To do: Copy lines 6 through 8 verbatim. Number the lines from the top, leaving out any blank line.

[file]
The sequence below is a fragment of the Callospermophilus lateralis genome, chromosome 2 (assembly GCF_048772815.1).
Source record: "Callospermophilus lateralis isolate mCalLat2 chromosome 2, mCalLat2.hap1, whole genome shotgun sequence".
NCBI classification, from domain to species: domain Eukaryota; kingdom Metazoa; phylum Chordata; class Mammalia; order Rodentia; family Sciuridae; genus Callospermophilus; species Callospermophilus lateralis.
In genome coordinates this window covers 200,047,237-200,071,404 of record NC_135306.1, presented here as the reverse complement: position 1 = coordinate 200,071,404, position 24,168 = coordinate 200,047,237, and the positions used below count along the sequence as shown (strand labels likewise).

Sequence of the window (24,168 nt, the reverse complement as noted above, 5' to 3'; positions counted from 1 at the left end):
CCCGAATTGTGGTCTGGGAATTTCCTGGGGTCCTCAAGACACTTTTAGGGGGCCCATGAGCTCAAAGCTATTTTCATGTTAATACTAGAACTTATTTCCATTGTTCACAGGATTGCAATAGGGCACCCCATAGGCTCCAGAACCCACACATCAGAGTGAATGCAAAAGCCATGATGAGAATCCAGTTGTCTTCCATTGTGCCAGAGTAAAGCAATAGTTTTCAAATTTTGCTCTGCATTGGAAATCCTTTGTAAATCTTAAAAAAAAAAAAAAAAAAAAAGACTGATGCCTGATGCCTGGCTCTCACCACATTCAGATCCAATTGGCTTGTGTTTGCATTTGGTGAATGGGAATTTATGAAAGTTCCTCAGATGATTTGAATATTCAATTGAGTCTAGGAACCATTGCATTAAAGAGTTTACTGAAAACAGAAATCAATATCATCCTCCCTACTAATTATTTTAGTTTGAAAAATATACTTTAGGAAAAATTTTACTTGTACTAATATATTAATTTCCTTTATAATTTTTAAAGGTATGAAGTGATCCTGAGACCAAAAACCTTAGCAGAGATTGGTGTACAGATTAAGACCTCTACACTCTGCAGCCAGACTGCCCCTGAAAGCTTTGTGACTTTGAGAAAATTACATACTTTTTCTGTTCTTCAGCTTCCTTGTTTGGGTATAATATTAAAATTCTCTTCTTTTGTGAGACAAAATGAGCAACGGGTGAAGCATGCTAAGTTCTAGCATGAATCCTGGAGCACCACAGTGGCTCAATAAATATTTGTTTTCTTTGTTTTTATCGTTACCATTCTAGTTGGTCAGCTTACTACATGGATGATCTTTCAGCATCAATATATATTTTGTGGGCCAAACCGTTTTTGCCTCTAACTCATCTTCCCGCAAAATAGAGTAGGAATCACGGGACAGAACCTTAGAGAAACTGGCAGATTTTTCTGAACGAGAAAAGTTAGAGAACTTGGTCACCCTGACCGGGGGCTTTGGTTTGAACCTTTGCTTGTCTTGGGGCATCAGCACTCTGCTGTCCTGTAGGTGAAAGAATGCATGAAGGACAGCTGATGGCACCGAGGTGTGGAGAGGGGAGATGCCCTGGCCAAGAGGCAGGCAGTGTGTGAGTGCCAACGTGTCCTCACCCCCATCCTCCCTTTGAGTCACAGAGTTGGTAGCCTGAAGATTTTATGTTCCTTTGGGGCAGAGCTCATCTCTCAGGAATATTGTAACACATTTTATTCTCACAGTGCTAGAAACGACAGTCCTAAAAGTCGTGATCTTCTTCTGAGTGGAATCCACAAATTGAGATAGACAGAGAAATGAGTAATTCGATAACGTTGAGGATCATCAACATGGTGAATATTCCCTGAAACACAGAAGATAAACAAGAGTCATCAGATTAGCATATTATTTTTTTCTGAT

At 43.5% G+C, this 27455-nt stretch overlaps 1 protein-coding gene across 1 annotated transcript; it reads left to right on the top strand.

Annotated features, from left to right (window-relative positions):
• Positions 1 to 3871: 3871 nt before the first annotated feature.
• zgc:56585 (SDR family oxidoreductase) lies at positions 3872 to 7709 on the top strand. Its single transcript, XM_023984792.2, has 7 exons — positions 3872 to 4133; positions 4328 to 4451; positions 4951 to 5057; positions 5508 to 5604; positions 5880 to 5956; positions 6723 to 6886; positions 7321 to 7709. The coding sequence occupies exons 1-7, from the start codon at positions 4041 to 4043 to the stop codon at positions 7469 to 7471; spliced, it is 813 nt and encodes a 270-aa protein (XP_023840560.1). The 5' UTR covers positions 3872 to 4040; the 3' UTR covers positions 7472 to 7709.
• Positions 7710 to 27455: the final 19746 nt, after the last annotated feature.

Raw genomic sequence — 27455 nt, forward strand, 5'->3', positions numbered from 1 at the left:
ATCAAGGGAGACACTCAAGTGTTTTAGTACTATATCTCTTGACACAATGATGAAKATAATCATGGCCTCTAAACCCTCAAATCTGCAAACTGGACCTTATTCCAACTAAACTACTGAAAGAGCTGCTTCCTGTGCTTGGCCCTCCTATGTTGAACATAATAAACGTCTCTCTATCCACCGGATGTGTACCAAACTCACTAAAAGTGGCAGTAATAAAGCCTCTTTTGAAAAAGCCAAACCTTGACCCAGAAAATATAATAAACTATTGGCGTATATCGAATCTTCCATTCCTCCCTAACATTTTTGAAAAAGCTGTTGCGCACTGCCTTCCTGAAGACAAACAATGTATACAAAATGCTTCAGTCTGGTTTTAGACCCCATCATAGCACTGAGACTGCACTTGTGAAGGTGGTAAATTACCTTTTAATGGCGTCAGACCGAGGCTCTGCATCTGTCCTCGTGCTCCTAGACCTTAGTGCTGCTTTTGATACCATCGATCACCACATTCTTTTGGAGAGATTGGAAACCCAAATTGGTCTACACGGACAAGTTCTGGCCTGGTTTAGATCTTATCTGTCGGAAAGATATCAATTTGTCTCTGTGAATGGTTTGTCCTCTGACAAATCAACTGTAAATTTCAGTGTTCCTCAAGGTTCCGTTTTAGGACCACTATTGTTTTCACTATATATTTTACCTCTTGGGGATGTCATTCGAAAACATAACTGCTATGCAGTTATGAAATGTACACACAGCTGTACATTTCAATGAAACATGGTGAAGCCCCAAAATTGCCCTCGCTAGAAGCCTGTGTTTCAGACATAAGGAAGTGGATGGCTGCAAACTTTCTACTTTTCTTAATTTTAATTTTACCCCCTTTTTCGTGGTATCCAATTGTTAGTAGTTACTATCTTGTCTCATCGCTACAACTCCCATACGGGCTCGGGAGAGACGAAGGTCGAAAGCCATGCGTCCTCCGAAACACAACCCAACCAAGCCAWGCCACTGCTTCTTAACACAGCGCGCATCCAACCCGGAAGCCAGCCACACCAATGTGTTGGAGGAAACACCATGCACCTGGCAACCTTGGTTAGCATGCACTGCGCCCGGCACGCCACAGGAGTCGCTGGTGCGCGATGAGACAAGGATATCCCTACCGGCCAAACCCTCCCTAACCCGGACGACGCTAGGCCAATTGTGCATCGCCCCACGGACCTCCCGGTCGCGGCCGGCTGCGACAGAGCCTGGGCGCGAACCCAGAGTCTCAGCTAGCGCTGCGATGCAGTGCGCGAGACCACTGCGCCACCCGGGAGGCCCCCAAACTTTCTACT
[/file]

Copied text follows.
CCCGAATTGTGGTCTGGGAATTTCCTGGGGTCCTCAAGACACTTTTAGGGGGCCCATGAGCTCAAAGCTATTTTCATGTTAATACTAGAACTTATTTCCATTGTTCACAGGATTGCAATAGGGCACCCCATAGGCTCCAGAACCCACACATCAGAGTGAATGCAAAAGCCATGATGAGAATCCAGTTGTCTTCCATTGTGCCAGAGTAAAGCAATAGTTTTCAAATTTTGCTCTGCATTGGAAATCCTTTGTAAATCTTAAAAAAAAAAAAAAAAAAAAAGACTGATGCCTGATGCCTGGCTCTCACCACATTCAGATCCAATTGGCTTGTGTTTGCATTTGGTGAATGGGAATTTATGAAAGTTCCTCAGATGATTTGAATATTCAATTGAGTCTAGGAACCATTGCATTAAAGAGTTTACTGAAAACAGAAATCAATATCATCCTCCCTACTAATTATTTTAGTTTGAAAAATATACTTTAGGAAAAATTTTACTTGTACTAATATATTAATTTCCTTTATAATTTTTAAAGGTATGAAGTGATCCTGAGACCAAAAACCTTAGCAGAGATTGGTGTACAGATTAAGACCTCTACACTCTGCAGCCAGACTGCCCCTGAAAGCTTTGTGACTTTGAGAAAATTACATACTTTTTCTGTTCTTCAGCTTCCTTGTTTGGGTATAATATTAAAATTCTCTTCTTTTGTGAGACAAAATGAGCAACGGGTGAAGCATGCTAAGTTCTAGCATGAATCCTGGAGCACCACAGTGGCTCAATAAATATTTGTTTTCTTTGTTTTTATCGTTACCATTCTAGTTGGTCAGCTTACTACATGGATGATCTTTCAGCATCAATATATATTTTGTGGGCCAAACCGTTTTTGCCTCTAACTCATCTTCCCGCAAAATAGAGTAGGAATCACGGGACAGAACCTTAGAGAAACTGGCAGATTTTTCTGAACGAGAAAAGTTAGAGAACTTGGTCACCCTGACCGGGGGCTTTGGTTTGAACCTTTGCTTGTCTTGGGGCATCAGCACTCTGCTGTCCTGTAGGTGAAAGAATGCATGAAGGACAGCTGATGGCACCGAGGTGTGGAGAGGGGAGATGCCCTGGCCAAGAGGCAGGCAGTGTGTGAGTGCCAACGTGTCCTCACCCCCATCCTCCCTTTGAGTCACAGAGTTGGTAGCCTGAAGATTTTATGTTCCTTTGGGGCAGAGCTCATCTCTCAGGAATATTGTAACACATTTTATTCTCACAGTGCTAGAAACGACAGTCCTAAAAGTCGTGATCTTCTTCTGAGTGGAATCCACAAATTGAGATAGACAGAGAAATGAGTAATTCGATAACGTTGAGGATCATCAACATGGTGAATATTCCCTGAAACACAGAAGATAAACAAGAGTCATCAGATTAGCATATTATTTTTTTCTGAT

At 43.5% G+C, this 27455-nt stretch overlaps 1 protein-coding gene across 1 annotated transcript; it reads left to right on the top strand.

Annotated features, from left to right (window-relative positions):